Source: Lake Geneva Regional News

Bay board, residents review school options

by Chris Schultz

May 16, 2013

WILLIAMS BAY — Construction consultants working for the Williams Bay School District revealed three possible configurations for a new elementary school that would be built on the 88-acre site that is now the home of the district’s junior and senior high school.

The three options, labeled A, B and C, were developed by Eppstein-Uhen Architects, Milwaukee. Cost estimates were developed by Scherrer Construction Co., Burlington.

Eric Dufek, architect with Uhen, said the concept is to build an elementary school with a capacity of 400. The school’s enrollment is now 309. He said the plan is also to have a junior-senior high school with a capacity of 400. The junior-senior high building now has 269 students.

To balance the schools’ enrollments, Dufek proposed moving the sixth grade into the junior high and turning the elementary school into a 4K-fifth grade building.

In all three options, the new building would have a gym twice the size of the current elementary school gym to create “safety zones” away from the basketball courts.

Also in all three options, the architects are also proposing a 600-seat auditorium, considered adequate to handle all school concerts and programs.

Now, the auditorium spaces in both the junior-senior high and elementary school buildings are not sufficient to include all parents during a school performance or event.

Dufek said the site has topological issues, and new DNR rules require that storm water remain on site. It cannot be allowed to flow on neighboring properties.

n Option A calls for a two-story elementary school connected to the junior-senior high building. The new elementary school would have a cafeteria, media center and art and music center.

The elementary school would have a separate entrance from the junior-senior high building. The two schools would share a 600-seat auditorium.

The access drive would be relocated further east and bus traffic for the two schools would be kept separate.

Estimated cost: $23 million to $25 million.

n Option B also features a two-story elementary school building, but detached from the junior-senior high school. The access drive would remain where it is, but bus loading and unloading to the two schools would still be separated. The auditorium would be attached to the junior-senior high building. The two buildings would also share a kitchen at the junior-senior high building. Dufek said the two-story configuration for the elementary building was for energy efficiency. Most heat from a building escapes through the roof. A two story building has the same roof area as a single-story building half its size.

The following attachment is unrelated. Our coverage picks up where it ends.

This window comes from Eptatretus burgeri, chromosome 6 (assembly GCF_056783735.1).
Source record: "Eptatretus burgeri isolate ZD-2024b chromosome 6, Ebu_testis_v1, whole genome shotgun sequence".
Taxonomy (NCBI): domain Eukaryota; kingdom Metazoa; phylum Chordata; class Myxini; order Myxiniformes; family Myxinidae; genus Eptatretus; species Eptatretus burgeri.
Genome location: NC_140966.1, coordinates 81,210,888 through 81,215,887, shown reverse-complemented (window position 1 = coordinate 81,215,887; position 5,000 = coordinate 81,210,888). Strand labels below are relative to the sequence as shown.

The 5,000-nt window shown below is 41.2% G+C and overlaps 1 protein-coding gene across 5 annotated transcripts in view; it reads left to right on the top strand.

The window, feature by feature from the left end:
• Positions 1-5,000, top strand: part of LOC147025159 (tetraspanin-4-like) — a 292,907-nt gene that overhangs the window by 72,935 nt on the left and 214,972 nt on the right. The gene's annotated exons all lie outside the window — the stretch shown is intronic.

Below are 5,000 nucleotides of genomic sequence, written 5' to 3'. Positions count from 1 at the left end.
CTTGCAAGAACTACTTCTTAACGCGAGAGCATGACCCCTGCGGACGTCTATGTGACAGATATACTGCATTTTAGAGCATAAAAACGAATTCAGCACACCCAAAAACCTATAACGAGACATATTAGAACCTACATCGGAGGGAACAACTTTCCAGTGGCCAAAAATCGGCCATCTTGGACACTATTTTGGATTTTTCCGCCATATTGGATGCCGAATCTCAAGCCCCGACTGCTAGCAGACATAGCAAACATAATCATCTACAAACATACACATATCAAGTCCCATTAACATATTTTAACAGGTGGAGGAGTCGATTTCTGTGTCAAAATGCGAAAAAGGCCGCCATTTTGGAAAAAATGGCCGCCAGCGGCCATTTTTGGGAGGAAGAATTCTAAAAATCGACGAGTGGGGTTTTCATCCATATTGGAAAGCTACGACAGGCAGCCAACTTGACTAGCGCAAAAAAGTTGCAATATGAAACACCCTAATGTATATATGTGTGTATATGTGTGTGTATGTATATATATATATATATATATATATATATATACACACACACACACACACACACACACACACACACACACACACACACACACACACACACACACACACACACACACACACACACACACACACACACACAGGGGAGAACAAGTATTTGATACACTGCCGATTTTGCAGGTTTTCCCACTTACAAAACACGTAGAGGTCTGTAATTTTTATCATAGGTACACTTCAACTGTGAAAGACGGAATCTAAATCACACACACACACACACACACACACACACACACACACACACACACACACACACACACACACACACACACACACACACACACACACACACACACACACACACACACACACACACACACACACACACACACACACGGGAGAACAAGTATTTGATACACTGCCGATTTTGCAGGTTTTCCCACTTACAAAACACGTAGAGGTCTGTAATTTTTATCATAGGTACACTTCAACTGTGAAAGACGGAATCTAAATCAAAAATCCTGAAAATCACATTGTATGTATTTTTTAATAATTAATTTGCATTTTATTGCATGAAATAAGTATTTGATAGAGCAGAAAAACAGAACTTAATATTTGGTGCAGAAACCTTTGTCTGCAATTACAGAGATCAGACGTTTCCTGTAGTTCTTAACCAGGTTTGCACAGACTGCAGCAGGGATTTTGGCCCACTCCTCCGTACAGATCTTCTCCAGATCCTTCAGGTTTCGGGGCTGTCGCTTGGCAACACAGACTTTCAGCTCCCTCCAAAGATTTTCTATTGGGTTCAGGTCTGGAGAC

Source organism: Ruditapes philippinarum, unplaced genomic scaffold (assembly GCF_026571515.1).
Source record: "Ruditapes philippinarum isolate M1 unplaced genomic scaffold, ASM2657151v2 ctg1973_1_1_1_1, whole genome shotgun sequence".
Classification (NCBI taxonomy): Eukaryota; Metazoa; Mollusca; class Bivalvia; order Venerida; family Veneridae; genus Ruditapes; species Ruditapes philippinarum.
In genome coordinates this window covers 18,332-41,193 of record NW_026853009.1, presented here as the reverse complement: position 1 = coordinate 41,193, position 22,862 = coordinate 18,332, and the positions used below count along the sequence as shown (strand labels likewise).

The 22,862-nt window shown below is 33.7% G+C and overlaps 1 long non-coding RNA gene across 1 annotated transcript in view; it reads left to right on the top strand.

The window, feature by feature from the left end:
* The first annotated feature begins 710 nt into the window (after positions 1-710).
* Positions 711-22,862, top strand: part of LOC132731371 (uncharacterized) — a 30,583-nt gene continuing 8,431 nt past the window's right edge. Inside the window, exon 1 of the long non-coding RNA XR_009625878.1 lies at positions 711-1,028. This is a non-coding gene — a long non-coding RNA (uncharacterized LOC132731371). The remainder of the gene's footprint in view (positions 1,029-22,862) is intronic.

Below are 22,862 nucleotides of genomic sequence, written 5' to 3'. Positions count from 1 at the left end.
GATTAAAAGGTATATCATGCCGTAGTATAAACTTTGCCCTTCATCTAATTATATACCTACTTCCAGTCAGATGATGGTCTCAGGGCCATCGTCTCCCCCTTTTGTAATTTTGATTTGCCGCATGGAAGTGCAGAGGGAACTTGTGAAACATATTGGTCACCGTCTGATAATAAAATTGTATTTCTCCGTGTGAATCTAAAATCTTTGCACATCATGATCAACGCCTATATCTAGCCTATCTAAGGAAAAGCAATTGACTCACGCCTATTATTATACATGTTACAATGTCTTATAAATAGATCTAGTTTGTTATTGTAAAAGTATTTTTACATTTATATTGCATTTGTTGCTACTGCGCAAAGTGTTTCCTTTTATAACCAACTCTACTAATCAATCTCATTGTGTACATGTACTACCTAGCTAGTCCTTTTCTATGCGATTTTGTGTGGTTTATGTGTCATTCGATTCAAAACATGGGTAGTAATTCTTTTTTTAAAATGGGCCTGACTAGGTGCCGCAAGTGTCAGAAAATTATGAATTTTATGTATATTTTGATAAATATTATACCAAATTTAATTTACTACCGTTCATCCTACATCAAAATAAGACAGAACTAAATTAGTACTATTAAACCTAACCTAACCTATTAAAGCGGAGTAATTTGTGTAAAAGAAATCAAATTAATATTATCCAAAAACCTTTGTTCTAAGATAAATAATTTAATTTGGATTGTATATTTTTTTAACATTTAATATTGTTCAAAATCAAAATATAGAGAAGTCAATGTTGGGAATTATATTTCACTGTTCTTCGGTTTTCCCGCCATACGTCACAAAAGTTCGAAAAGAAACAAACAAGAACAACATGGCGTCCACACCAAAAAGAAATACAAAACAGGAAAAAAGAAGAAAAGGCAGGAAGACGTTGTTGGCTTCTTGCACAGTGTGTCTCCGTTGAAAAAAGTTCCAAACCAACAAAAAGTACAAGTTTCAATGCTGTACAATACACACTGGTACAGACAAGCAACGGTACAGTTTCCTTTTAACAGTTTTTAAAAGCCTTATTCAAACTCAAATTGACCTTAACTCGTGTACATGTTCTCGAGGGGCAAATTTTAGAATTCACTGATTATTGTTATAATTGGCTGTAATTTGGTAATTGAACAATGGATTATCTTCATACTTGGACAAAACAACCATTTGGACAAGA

Estimated cost: $24 million to $26 million.

n Option C would turn the junior-senior high building into a 4K-12 building. The entire building would remain one story. A new wing would house the elementary grades, and portions of what is now the junior-senior high school would be turned over to the elementary grades.

What the junior-senior highs would lose to the lower grades would be made up for with a new addition at the junior-senior high school. It would also include the 600-seat auditorium. The schools would share a cafeteria, a media center and an art and music center.

Estimated cost: $20.5 million to $22.5 million.

Cost of the auditorium, included in all estimates, is about $5.5 million, said Ben Templin, vice president of preconstruction for Scherrer Construction.

Those ideas were then turned over to 92 district residents who showed for a special school district workshop at the elementary school gym on Monday evening.

Eleven round tables were set up and the participants sat around them, listening to the options.

In the end, the least expensive option seemed to have the least support. While it seemed that many in the room wouldn’t mind seeing their property taxes increase by $100 per $1,000 of equalized assessed valuation per year to pay for the new building.

What to do with the old building should a new structure be built didn’t receive quite the same consensus.

Some would sell it. Others would raze it and use the land as open space. Others would do selective demolition and use parts of the building for community recreation or the arts.

There was at least one suggestion that the old building be converted to a K-3, while another table raised the suggestion that Williams Bay School District should go to a K-8 district and send its high school students elsewhere.

Superintendent Vance Dalzin said the district is not seeking to build a new school because of population growth, but rather because the building is outdated. A recent study through the Applied Population Laboratory at the University of Wisconsin - Madison, found that Williams Bay School District’s enrollment will increase only by about 100 over the next 10 years.